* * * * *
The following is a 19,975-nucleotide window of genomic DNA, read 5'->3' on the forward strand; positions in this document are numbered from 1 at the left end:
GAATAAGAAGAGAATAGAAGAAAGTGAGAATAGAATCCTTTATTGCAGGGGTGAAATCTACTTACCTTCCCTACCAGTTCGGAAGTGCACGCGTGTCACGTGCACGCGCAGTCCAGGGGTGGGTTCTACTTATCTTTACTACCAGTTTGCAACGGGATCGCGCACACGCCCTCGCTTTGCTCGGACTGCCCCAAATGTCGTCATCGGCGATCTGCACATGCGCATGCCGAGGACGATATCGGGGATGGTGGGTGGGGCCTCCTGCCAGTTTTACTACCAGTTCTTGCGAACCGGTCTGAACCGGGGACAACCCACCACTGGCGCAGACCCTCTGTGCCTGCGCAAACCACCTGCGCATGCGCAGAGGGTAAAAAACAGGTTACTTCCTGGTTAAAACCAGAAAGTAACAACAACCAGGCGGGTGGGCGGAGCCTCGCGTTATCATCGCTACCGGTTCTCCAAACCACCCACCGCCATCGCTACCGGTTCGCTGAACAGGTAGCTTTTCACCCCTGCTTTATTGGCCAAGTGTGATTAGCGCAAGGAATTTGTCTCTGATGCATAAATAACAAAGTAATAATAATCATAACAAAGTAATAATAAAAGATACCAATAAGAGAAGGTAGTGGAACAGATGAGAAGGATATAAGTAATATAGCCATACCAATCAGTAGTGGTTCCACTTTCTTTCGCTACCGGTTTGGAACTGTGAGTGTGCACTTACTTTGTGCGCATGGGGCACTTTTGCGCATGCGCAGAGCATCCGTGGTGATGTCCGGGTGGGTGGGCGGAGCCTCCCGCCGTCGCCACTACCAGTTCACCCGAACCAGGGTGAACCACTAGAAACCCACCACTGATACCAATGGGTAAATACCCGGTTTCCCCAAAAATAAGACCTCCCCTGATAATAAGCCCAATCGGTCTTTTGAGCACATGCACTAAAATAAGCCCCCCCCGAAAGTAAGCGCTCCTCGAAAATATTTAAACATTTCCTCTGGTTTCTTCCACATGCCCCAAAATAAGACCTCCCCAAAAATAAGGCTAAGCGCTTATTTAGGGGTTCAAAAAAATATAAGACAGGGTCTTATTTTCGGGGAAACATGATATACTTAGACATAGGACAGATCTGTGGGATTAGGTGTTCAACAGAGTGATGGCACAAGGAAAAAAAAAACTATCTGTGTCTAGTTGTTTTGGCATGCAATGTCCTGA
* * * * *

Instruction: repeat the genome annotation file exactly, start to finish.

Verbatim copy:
The following is a 19,975-nucleotide window of genomic DNA, read 5'->3' on the forward strand; positions in this document are numbered from 1 at the left end:
GAATAAGAAGAGAATAGAAGAAAGTGAGAATAGAATCCTTTATTGCAGGGGTGAAATCTACTTACCTTCCCTACCAGTTCGGAAGTGCACGCGTGTCACGTGCACGCGCAGTCCAGGGGTGGGTTCTACTTATCTTTACTACCAGTTTGCAACGGGATCGCGCACACGCCCTCGCTTTGCTCGGACTGCCCCAAATGTCGTCATCGGCGATCTGCACATGCGCATGCCGAGGACGATATCGGGGATGGTGGGTGGGGCCTCCTGCCAGTTTTACTACCAGTTCTTGCGAACCGGTCTGAACCGGGGACAACCCACCACTGGCGCAGACCCTCTGTGCCTGCGCAAACCACCTGCGCATGCGCAGAGGGTAAAAAACAGGTTACTTCCTGGTTAAAACCAGAAAGTAACAACAACCAGGCGGGTGGGCGGAGCCTCGCGTTATCATCGCTACCGGTTCTCCAAACCACCCACCGCCATCGCTACCGGTTCGCTGAACAGGTAGCTTTTCACCCCTGCTTTATTGGCCAAGTGTGATTAGCGCAAGGAATTTGTCTCTGATGCATAAATAACAAAGTAATAATAATCATAACAAAGTAATAATAAAAGATACCAATAAGAGAAGGTAGTGGAACAGATGAGAAGGATATAAGTAATATAGCCATACCAATCAGTAGTGGTTCCACTTTCTTTCGCTACCGGTTTGGAACTGTGAGTGTGCACTTACTTTGTGCGCATGGGGCACTTTTGCGCATGCGCAGAGCATCCGTGGTGATGTCCGGGTGGGTGGGCGGAGCCTCCCGCCGTCGCCACTACCAGTTCACCCGAACCAGGGTGAACCACTAGAAACCCACCACTGATACCAATGGGTAAATACCCGGTTTCCCCAAAAATAAGACCTCCCCTGATAATAAGCCCAATCGGTCTTTTGAGCACATGCACTAAAATAAGCCCCCCCCGAAAGTAAGCGCTCCTCGAAAATATTTAAACATTTCCTCTGGTTTCTTCCACATGCCCCAAAATAAGACCTCCCCAAAAATAAGGCTAAGCGCTTATTTAGGGGTTCAAAAAAATATAAGACAGGGTCTTATTTTCGGGGAAACATGATATACTTAGACATAGGACAGATCTGTGGGATTAGGTGTTCAACAGAGTGATGGCACAAGGAAAAAAAAAACTATCTGTGTCTAGTTGTTTTGGCATGCAATGTCCTGA